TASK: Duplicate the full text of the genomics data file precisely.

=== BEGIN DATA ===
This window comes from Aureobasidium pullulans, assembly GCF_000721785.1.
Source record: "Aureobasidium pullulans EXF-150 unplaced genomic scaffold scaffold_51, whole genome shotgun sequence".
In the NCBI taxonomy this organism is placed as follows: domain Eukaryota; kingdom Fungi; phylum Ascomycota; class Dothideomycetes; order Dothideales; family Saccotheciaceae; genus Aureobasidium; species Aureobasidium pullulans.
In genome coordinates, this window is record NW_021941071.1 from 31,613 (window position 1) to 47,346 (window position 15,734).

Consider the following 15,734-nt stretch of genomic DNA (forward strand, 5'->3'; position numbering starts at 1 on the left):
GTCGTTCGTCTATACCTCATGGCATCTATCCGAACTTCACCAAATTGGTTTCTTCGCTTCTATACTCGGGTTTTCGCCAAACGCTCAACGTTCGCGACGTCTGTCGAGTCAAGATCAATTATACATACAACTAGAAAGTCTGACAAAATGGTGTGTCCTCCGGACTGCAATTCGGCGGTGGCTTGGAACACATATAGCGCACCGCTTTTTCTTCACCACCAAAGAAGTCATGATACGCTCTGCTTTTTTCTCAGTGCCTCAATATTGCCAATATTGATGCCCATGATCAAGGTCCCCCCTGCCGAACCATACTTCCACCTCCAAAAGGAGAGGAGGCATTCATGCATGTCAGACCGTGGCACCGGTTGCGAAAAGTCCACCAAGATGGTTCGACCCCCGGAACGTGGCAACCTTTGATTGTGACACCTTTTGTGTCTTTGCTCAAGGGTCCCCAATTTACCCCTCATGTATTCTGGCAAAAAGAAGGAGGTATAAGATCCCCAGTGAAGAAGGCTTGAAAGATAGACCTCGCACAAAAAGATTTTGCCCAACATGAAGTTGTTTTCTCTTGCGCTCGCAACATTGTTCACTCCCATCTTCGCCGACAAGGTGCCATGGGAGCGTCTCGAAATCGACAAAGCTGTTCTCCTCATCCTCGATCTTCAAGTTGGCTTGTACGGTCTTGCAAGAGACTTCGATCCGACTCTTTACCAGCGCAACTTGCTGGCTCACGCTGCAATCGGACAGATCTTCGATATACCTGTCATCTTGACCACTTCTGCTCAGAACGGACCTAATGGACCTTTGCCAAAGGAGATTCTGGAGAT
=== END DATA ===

This window comes from Aureobasidium pullulans, assembly GCF_000721785.1.
Source record: "Aureobasidium pullulans EXF-150 unplaced genomic scaffold scaffold_51, whole genome shotgun sequence".
In the NCBI taxonomy this organism is placed as follows: domain Eukaryota; kingdom Fungi; phylum Ascomycota; class Dothideomycetes; order Dothideales; family Saccotheciaceae; genus Aureobasidium; species Aureobasidium pullulans.
In genome coordinates, this window is record NW_021941071.1 from 31,613 (window position 1) to 47,346 (window position 15,734).

Consider the following 15,734-nt stretch of genomic DNA (forward strand, 5'->3'; position numbering starts at 1 on the left):
GTCGTTCGTCTATACCTCATGGCATCTATCCGAACTTCACCAAATTGGTTTCTTCGCTTCTATACTCGGGTTTTCGCCAAACGCTCAACGTTCGCGACGTCTGTCGAGTCAAGATCAATTATACATACAACTAGAAAGTCTGACAAAATGGTGTGTCCTCCGGACTGCAATTCGGCGGTGGCTTGGAACACATATAGCGCACCGCTTTTTCTTCACCACCAAAGAAGTCATGATACGCTCTGCTTTTTTCTCAGTGCCTCAATATTGCCAATATTGATGCCCATGATCAAGGTCCCCCCTGCCGAACCATACTTCCACCTCCAAAAGGAGAGGAGGCATTCATGCATGTCAGACCGTGGCACCGGTTGCGAAAAGTCCACCAAGATGGTTCGACCCCCGGAACGTGGCAACCTTTGATTGTGACACCTTTTGTGTCTTTGCTCAAGGGTCCCCAATTTACCCCTCATGTATTCTGGCAAAAAGAAGGAGGTATAAGATCCCCAGTGAAGAAGGCTTGAAAGATAGACCTCGCACAAAAAGATTTTGCCCAACATGAAGTTGTTTTCTCTTGCGCTCGCAACATTGTTCACTCCCATCTTCGCCGACAAGGTGCCATGGGAGCGTCTCGAAATCGACAAAGCTGTTCTCCTCATCCTCGATCTTCAAGTTGGCTTGTACGGTCTTGCAAGAGACTTCGATCCGACTCTTTACCAGCGCAACTTGCTGGCTCACGCTGCAATCGGACAGATCTTCGATATACCTGTCATCTTGACCACTTCTGCTCAGAACGGACCTAATGGACCTTTGCCAAAGGAGATTCTGGAGAT